ret = __builtin_return_address(0);

if((ret & 0xbf000000) == 0xbf000000) {

printf(“bzzzt (%p)\n”, ret);

_exit(1);

}

printf(“got path %s\n”, buffer);

}

int main(int argc, char **argv)

{

getpath();

}

As the binary is straightforward like previous one, to demonstrate the exact offset to $eip we pass only 72 bytes as our input so that we can see what we need to overwrite. As can be seen, we need 8 bytes more to overwrite $ebp and next four to overwrite the return address to main function stack frame which will eventually become $eip.

We further check whether we can use any memory location from stack just to clarify that if the condition is kicking in or not. Well, it is.

Solution 1 using (Duplicate Payload):

So, after going through multiple memory locations, we found our payload is also placed at memory location starting with 0xb7 and therefore can be used as return address to jump to

As can be seen, we were able to execute our shellcode, by replacing the return address and to duplicate memory location and updating the start of payload with simple list files shellcode.

Our payload will be 34 bytes of shellcode + 46 bytes of junk + address referring to start of shellcode.

Solution 2 using (Return to text):

As we cannot use the return address starting with 0xbf we can simply use a ret instruction instead as the stack is executable this will put next memory address into EIP, and our shellcode will get executed which in this case is simply a trap instruction.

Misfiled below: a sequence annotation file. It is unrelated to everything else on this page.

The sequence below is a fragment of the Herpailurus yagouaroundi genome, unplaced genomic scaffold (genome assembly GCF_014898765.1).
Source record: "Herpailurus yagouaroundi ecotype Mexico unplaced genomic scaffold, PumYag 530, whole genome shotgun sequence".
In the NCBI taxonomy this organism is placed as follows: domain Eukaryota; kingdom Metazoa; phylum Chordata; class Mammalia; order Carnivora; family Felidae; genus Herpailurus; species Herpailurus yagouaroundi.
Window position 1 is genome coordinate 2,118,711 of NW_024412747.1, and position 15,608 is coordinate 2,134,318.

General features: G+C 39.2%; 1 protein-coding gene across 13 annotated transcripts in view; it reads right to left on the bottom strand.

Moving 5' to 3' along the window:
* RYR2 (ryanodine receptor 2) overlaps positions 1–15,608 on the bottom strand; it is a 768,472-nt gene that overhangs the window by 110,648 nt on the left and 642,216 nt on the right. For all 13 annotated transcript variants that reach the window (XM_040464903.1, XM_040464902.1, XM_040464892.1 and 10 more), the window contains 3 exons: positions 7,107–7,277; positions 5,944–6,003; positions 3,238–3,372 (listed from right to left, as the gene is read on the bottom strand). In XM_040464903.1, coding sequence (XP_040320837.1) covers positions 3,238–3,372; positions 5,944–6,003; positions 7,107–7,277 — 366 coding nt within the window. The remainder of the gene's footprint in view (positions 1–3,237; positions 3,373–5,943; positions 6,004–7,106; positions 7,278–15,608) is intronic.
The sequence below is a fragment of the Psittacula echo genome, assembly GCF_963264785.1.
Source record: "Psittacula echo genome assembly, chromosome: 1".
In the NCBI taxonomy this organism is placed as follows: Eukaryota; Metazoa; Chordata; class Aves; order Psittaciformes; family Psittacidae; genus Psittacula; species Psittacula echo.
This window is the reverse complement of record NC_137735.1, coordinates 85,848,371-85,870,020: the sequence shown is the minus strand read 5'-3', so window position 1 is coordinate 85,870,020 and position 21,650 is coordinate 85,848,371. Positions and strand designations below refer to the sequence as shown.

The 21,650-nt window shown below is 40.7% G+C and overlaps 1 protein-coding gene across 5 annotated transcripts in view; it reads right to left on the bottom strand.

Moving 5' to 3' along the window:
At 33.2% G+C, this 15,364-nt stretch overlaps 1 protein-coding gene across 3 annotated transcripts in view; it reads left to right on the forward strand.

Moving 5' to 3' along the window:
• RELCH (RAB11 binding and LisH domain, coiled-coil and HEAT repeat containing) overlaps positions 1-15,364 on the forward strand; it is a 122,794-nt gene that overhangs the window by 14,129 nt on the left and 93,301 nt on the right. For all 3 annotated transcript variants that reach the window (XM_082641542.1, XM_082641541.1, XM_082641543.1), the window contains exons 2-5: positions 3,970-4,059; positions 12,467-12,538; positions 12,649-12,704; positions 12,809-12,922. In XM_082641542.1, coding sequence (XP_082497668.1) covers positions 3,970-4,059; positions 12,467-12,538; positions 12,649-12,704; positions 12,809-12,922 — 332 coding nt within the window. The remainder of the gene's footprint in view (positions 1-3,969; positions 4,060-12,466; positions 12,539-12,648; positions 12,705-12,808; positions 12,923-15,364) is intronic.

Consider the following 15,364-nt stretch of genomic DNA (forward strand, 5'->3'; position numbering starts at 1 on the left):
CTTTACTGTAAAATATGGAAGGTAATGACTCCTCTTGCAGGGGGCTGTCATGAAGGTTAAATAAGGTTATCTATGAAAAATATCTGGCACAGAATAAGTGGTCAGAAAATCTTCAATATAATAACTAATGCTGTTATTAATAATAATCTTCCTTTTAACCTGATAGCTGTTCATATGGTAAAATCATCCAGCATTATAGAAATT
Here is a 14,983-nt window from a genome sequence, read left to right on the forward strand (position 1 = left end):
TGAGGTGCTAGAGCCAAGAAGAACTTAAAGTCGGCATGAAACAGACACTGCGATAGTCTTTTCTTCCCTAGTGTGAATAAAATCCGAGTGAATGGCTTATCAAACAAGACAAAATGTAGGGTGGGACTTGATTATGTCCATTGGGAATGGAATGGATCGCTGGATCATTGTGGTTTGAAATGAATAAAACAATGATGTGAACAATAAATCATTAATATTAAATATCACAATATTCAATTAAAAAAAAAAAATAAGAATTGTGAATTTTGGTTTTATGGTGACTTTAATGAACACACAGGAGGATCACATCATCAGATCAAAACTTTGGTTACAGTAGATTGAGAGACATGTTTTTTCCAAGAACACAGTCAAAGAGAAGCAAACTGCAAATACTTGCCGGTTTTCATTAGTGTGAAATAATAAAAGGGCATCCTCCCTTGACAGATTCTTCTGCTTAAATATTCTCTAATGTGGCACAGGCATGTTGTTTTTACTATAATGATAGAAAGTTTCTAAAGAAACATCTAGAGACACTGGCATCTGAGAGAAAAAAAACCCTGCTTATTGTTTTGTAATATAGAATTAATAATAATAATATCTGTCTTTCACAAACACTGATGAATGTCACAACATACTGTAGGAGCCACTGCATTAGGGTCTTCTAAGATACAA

Our payload will be: 80 bytes of junk + ret + address of esp referring to our shellcode + shellcode

Solution 3 using (Return to libc)

We can also use ret2libc technique to bypass current ret address restriction as the libc base address starts from 0xb7.

We find out the base address of libc and offsets to system function and string /bin/sh as follows:

Our final exploit looks like following:

As can be seen, we were able to execute system command using the ret2libc technique.

Solution 4 using (ROP chain)

For constructing an ROP chain, we used following gadgets.

  • pop eax,pop ebx ,leave,ret
  • call eax, leave ret

Ethical Hacking Training – Resources (InfoSec)

Our final exploit looks like following, please go through the comments in the image to understand how selected gadgets work.

Note: The offset to stack addresses vary in gdb and terminal also you can see I am using hardcoded offsets which might not work in your case.

As can be seen, we were able to execute our shellcode using simple ROP chain.

Stack 7

Stack7 implements more restrictions on return address and now we cannot use address starting with 0xb eliminating the ret2libc technique too.

#include <stdlib.h>

#include <unistd.h>

#include <stdio.h>

#include <string.h>

char *getpath()

{

char buffer[64];

unsigned int ret;

printf(“input path please: “); fflush(stdout);

gets(buffer);

ret = __builtin_return_address(0);

if((ret & 0xb0000000) == 0xb0000000) {

printf(“bzzzt (%p)\n”, ret);

_exit(1);

}

printf(“got path %s\n”, buffer);

return strdup(buffer);

}

int main(int argc, char **argv)

{

getpath();

}

Return to Register:

The interesting thing about stack7 is it uses the strdup function, let’s have a look at the manual of strdup function. As we can see that this function takes one argument and returns a pointer to the duplicated string. We know the function return values in x86 arch is handled by eax register so we can directly jump to it and execute our shellcode.

Let’s test our theory using dummy payload. As can be seen, eax holds the pointer to our input.

Our final exploit looks like following

As can be seen, we were able to execute our shellcode using ROR technique. This challenge can also be solved using return to .text

References: